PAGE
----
This year the screen resolution is even wider than last years was…a 5:1 aspect ratio with a full resolution of 3840×768!  HUGE!  And again, I am having concerns about the design resolution because it is so big.  Not just the size that’s concerning me though, I am dealing with motion graphics, so I want the best quality that I can get, so I am creating in a “draft mode”, but will be exporting at full res, 16bit, Field Rendering, Motion Blurring, Depth of Field on my flying camera and Frame Blending…and I have to create 30 of these things.  “Hey Joe…what in the world did you just say?” (you might ask)…  In a nutshell, you need a pretty beefy comp to export this size and quality (I might respond).  Lucky I have one, but it’s always a concern.  I just have to be extra technical when designing this to ensure efficiency with my data rates. “NERD” (you might say…)I guess so, I might respond. 🙂

Like last years animation, I have had to go back to the drawing board after showing preliminary drafts to the team and managers but unlike last year, I didn’t find going back to the drawing board as hard.  I was trained and taught that a lot of the time I am the outlet through which people (clients) fulfill their thoughts and ideas about video and messaging.  All I can do is advise, suggest and do…and this is sometimes way harder than you’d think, trust me!  Last year, when I had to reign back on the creative, I felt like my vision wasn’t being appreciated, like the company was playing it too safe, like we could do so much more but at the same time I understood why we had to take a step back.  This year, when the same thing was happening…”let’s reel it in a bit and play it safe“, I found myself thinking, “Joe, have thick skin and don’t take offense“. And I didn’t!  I really didn’t have any emotional feelings attached to the work at all.  Even though I had just spent the last day working on the animation, it didn’t bother me to return to the animation and start to change things up.  Imaging how much easier it is starting over with no bad feelings…FREEDOM!  And, growth.  I definitely didn’t start off this way almost 12 years ago.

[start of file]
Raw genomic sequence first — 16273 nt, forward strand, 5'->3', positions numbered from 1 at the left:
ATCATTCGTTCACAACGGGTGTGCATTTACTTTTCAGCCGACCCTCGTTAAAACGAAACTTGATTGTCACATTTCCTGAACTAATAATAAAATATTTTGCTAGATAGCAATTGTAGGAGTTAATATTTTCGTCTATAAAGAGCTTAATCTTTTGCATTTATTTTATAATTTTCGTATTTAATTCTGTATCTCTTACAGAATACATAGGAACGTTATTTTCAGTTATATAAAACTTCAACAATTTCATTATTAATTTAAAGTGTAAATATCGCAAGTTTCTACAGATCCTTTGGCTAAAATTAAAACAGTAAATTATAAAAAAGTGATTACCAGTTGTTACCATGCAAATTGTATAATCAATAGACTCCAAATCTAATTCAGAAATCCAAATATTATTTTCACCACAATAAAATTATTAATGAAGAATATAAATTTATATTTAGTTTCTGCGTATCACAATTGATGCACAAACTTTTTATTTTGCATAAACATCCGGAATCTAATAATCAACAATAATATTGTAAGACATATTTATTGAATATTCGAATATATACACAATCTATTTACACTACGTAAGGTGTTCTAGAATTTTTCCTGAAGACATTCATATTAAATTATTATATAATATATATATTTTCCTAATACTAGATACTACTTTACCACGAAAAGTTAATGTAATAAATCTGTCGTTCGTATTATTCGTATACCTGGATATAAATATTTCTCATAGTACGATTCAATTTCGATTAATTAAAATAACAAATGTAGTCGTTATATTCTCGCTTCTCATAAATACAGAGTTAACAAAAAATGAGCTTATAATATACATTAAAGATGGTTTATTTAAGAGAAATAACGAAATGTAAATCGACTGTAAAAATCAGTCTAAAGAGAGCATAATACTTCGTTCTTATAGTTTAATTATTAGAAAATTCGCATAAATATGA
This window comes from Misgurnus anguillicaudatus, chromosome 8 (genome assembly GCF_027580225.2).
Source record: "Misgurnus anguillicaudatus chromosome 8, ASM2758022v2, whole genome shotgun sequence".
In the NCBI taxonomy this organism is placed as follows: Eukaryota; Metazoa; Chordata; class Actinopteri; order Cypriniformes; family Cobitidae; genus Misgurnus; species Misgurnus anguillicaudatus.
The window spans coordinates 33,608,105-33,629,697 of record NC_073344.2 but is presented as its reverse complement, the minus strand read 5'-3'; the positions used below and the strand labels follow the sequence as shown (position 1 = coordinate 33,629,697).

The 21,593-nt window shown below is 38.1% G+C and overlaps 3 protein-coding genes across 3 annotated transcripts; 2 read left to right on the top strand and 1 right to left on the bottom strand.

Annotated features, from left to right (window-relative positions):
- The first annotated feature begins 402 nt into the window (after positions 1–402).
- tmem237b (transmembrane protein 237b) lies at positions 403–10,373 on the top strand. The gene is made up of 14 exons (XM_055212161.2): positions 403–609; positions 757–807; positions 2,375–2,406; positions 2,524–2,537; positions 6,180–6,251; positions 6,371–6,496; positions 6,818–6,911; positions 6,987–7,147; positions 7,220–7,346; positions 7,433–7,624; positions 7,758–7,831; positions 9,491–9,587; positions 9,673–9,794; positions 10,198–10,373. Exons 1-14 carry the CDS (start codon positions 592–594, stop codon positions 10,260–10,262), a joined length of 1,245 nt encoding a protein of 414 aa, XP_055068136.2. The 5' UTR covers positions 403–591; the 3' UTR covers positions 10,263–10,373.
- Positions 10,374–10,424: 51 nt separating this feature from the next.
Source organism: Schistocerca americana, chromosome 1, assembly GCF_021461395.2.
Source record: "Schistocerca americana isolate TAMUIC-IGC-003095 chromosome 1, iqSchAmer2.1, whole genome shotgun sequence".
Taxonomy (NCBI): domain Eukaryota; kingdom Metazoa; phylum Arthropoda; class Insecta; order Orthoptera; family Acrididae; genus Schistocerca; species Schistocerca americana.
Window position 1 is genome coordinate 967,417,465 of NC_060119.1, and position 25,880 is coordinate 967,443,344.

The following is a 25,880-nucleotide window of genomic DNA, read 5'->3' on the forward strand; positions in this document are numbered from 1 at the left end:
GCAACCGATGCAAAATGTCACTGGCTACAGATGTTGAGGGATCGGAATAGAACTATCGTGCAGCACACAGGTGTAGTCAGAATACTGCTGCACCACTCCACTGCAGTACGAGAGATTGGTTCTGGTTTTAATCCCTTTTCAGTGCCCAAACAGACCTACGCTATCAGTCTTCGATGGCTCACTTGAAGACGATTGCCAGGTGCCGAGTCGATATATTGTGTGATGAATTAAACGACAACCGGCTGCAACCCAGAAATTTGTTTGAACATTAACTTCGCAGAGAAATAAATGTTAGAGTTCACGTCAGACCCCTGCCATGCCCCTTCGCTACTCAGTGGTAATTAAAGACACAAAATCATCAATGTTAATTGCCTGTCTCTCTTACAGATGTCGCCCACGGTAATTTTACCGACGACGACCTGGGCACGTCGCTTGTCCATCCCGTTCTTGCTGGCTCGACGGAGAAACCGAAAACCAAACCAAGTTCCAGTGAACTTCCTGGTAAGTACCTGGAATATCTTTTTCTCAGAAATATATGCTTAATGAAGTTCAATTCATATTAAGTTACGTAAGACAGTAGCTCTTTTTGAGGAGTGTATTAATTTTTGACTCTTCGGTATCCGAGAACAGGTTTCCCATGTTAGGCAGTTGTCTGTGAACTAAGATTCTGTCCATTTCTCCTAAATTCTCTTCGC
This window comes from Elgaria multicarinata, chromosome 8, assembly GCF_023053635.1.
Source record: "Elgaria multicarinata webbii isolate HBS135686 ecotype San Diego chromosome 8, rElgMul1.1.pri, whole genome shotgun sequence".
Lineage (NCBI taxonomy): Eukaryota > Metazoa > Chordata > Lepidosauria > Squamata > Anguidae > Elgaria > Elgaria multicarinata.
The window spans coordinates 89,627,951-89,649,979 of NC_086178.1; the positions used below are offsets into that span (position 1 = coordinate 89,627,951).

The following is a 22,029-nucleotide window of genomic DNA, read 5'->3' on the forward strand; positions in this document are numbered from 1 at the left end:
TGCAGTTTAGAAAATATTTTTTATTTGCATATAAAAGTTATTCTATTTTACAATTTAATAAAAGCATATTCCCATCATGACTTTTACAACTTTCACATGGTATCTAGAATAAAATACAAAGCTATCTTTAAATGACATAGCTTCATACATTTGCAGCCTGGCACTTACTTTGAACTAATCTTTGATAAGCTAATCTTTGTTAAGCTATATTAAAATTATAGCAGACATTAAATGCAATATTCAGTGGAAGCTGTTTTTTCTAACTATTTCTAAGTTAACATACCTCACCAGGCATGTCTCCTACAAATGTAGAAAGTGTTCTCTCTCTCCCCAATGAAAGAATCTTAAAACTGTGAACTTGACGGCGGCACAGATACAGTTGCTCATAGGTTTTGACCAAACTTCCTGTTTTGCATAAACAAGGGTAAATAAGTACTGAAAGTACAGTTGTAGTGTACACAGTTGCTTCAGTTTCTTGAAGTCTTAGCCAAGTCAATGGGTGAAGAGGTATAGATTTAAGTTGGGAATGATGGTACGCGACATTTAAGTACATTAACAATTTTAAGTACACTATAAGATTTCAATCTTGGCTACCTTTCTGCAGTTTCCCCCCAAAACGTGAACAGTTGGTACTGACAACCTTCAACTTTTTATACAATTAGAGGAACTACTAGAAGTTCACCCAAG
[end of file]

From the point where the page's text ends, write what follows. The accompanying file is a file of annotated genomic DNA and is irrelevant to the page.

Why are you telling me this” (you might ask)… “Because… (I would say back to you), in this line of work you rarely work for yourself”.  That being the case, the logical other side of the coin is that we work for others.  Others ideas, others messaging, others visions and sometimes even others mistakes…but it is “others”.  All I can do is suggest, advise and recommend based on my experience; creative and technical and then do what the client asks.  It used to kill me to think someone wanted me to change hours or days worth of work that I had put it.  “How dare they ask me to change that, don’t they know that was my favorite part of the video?!” Now, I try to let it roll off the shoulder.  Sometimes it is harder than others, but I guess it’s like practicing anything else in life, it gets easier and we learn how to do it better.

Shoot Straight.

Last Years Animation BEFORE the revamp

Last Years Animation AFTER the revamp